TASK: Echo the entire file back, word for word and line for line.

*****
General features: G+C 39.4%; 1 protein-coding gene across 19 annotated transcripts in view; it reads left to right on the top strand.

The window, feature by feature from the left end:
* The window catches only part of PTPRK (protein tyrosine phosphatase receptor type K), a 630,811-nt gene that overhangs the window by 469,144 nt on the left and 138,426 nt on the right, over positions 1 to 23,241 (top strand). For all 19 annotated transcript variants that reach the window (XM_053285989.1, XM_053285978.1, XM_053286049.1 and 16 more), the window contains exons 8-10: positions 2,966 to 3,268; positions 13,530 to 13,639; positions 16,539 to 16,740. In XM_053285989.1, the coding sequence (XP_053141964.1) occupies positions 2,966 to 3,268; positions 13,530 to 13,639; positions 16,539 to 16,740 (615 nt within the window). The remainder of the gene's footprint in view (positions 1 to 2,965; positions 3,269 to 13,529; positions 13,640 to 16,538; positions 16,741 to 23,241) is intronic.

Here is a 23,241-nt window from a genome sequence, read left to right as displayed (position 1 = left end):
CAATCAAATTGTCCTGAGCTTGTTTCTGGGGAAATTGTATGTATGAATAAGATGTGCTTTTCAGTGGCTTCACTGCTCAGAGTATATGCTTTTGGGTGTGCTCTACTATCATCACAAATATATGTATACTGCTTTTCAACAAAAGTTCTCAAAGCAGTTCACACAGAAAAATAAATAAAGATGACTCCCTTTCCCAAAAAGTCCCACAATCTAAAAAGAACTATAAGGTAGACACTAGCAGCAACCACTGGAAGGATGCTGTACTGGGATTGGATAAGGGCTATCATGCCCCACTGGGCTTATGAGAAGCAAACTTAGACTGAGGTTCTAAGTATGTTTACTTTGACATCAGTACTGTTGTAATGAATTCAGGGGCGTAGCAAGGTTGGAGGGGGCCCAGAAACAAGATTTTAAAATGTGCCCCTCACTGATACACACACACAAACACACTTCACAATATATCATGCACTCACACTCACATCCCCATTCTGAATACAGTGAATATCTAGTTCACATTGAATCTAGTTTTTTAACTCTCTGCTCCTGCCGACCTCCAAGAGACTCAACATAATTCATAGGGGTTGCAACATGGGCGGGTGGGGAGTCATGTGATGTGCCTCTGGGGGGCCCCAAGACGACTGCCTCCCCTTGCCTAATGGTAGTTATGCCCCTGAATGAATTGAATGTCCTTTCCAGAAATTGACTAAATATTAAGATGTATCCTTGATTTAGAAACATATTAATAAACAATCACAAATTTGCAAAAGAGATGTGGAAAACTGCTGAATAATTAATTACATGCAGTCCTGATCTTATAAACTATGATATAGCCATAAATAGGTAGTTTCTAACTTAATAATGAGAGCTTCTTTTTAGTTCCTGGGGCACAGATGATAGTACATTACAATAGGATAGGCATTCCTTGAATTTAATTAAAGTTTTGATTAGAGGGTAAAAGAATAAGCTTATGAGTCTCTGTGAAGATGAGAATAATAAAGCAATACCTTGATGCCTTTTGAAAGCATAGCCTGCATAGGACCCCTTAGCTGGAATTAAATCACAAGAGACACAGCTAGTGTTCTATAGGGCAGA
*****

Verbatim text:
General features: G+C 39.4%; 1 protein-coding gene across 19 annotated transcripts in view; it reads left to right on the top strand.

The window, feature by feature from the left end:
* The window catches only part of PTPRK (protein tyrosine phosphatase receptor type K), a 630,811-nt gene that overhangs the window by 469,144 nt on the left and 138,426 nt on the right, over positions 1 to 23,241 (top strand). For all 19 annotated transcript variants that reach the window (XM_053285989.1, XM_053285978.1, XM_053286049.1 and 16 more), the window contains exons 8-10: positions 2,966 to 3,268; positions 13,530 to 13,639; positions 16,539 to 16,740. In XM_053285989.1, the coding sequence (XP_053141964.1) occupies positions 2,966 to 3,268; positions 13,530 to 13,639; positions 16,539 to 16,740 (615 nt within the window). The remainder of the gene's footprint in view (positions 1 to 2,965; positions 3,269 to 13,529; positions 13,640 to 16,538; positions 16,741 to 23,241) is intronic.

Here is a 23,241-nt window from a genome sequence, read left to right as displayed (position 1 = left end):
CAATCAAATTGTCCTGAGCTTGTTTCTGGGGAAATTGTATGTATGAATAAGATGTGCTTTTCAGTGGCTTCACTGCTCAGAGTATATGCTTTTGGGTGTGCTCTACTATCATCACAAATATATGTATACTGCTTTTCAACAAAAGTTCTCAAAGCAGTTCACACAGAAAAATAAATAAAGATGACTCCCTTTCCCAAAAAGTCCCACAATCTAAAAAGAACTATAAGGTAGACACTAGCAGCAACCACTGGAAGGATGCTGTACTGGGATTGGATAAGGGCTATCATGCCCCACTGGGCTTATGAGAAGCAAACTTAGACTGAGGTTCTAAGTATGTTTACTTTGACATCAGTACTGTTGTAATGAATTCAGGGGCGTAGCAAGGTTGGAGGGGGCCCAGAAACAAGATTTTAAAATGTGCCCCTCACTGATACACACACACAAACACACTTCACAATATATCATGCACTCACACTCACATCCCCATTCTGAATACAGTGAATATCTAGTTCACATTGAATCTAGTTTTTTAACTCTCTGCTCCTGCCGACCTCCAAGAGACTCAACATAATTCATAGGGGTTGCAACATGGGCGGGTGGGGAGTCATGTGATGTGCCTCTGGGGGGCCCCAAGACGACTGCCTCCCCTTGCCTAATGGTAGTTATGCCCCTGAATGAATTGAATGTCCTTTCCAGAAATTGACTAAATATTAAGATGTATCCTTGATTTAGAAACATATTAATAAACAATCACAAATTTGCAAAAGAGATGTGGAAAACTGCTGAATAATTAATTACATGCAGTCCTGATCTTATAAACTATGATATAGCCATAAATAGGTAGTTTCTAACTTAATAATGAGAGCTTCTTTTTAGTTCCTGGGGCACAGATGATAGTACATTACAATAGGATAGGCATTCCTTGAATTTAATTAAAGTTTTGATTAGAGGGTAAAAGAATAAGCTTATGAGTCTCTGTGAAGATGAGAATAATAAAGCAATACCTTGATGCCTTTTGAAAGCATAGCCTGCATAGGACCCCTTAGCTGGAATTAAATCACAAGAGACACAGCTAGTGTTCTATAGGGCAGA